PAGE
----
A Young Man’s Acropolis Blues
The new year 2020 is expected to usher new music trends and interesting recording acts to eventually define the new roaring decade ahead.
One act poised to stir the mix is Acropolis Blues, a Filipino artist who by all indication effortlessly veers away from the usual lot. While the music already reached public consciousness with a debut album released a couple of years back, the new era looks set to really establish the identity it possesses.
Acropolis Blues is a stage name by JC Gurango, a young man whose musical sense is brought about by his uniqueness in both looks and mindset. The 22-year old talent, who works as a freelance software developer when not making music, argued, “Having a stage name makes me feel intact as a person as I allow my artist-self to let loose for the sake of creativity and openness.”
JC grew up in Acropolis Subdivision in the area of Libis, Quezon City. It’s where he got the blues as he began making music as soon as he reached double figures while listening to Eminem, Fort Minor, and Asher Roth. He was just 10 years old when he wrote his first composition. By the time he was 15, he learned to play the guitar — a development which gravitated his musical direction from rap towards rock as influenced by the likes of My Chemical Romance and Taking Back Sunday. Thanks to the music of Fun, the fun in dabbling with the craft really hit a new peak for him and helped mold the artist he is now.
“When I first heard the music of Fun, it made me really start making music seriously,” he noted.
Acropolis Blues will release its first single “City” anytime soon. The song boasts a catchy run that captures the excitement coming from its creator born in a world empowered by digital technology and chooses to truly enjoy it to the hilt. He mused, “I couldn’t recall ever living in an analog world. But that’s fine with me as long as the connection among people remains strong. The problem comes when we allow technology or smartphones to drive us apart.”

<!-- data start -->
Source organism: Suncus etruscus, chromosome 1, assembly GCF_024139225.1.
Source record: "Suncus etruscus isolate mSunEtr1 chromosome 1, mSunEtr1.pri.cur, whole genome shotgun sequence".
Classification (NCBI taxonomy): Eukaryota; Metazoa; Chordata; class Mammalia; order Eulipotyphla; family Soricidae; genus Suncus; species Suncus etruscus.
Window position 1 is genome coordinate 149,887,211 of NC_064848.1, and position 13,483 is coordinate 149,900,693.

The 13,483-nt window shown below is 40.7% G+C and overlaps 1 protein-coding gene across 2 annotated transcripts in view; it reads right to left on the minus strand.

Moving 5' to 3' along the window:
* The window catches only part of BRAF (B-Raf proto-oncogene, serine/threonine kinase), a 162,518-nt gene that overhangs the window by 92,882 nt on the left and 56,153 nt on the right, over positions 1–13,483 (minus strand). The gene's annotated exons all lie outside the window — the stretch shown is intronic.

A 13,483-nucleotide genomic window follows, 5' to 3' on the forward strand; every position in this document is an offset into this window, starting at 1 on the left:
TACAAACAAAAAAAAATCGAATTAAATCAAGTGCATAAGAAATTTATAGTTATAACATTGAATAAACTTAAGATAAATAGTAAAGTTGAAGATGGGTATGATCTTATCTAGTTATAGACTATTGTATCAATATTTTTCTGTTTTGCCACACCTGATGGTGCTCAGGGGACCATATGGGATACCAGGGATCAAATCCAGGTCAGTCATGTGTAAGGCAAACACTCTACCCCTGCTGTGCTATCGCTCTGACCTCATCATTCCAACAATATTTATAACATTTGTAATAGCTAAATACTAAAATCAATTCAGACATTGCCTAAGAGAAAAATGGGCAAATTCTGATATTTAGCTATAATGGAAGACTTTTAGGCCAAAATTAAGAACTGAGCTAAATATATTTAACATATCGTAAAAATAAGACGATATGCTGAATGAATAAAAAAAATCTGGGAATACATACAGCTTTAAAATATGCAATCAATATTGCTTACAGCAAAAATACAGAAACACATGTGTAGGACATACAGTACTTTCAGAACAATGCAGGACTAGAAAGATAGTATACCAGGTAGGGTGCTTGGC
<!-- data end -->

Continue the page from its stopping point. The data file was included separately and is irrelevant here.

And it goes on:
While born and raised here in the Philippines, JC has the look of a foreigner and sounds like one after having studied in an international school. His genes and the way he had been raised actually make him feel like, in his own words, “an outsider in Manila.” But it’s kind of a good blessing especially with how the Filipino public regard good-looking foreigners with real talents to boot. It is to his advantage that he can speak Tagalog and his accent sounds undoubtedly cute to Filipino listeners.
Truth be told, this promising man is deeply Filipino, with his penchant for listening to OPM Playlist on Spotify driving the point and emphasizing his need to touch base in things Pinoy to create relatable music. His 2018 album “The Marketplace” is an invitation to some place familiar and fine. Versatility, too, is in his DNA, being a multi-instrumentalist with the ability to play guitar, drums, bass, piano, and ukulele. He said that he makes use of his guitar-playing as an ‘extension of vocabulary.”
JC is also a thespian, having been taught to harness that side of his in PETA.
When asked about his take on the decade about to unfold, he’d rather be hopeful like his music. “If you focus on it, it’s really about progress and not perfection. I am trying to focus on being a better musician. Good music evokes emotion and I like emotions that everybody will understand.”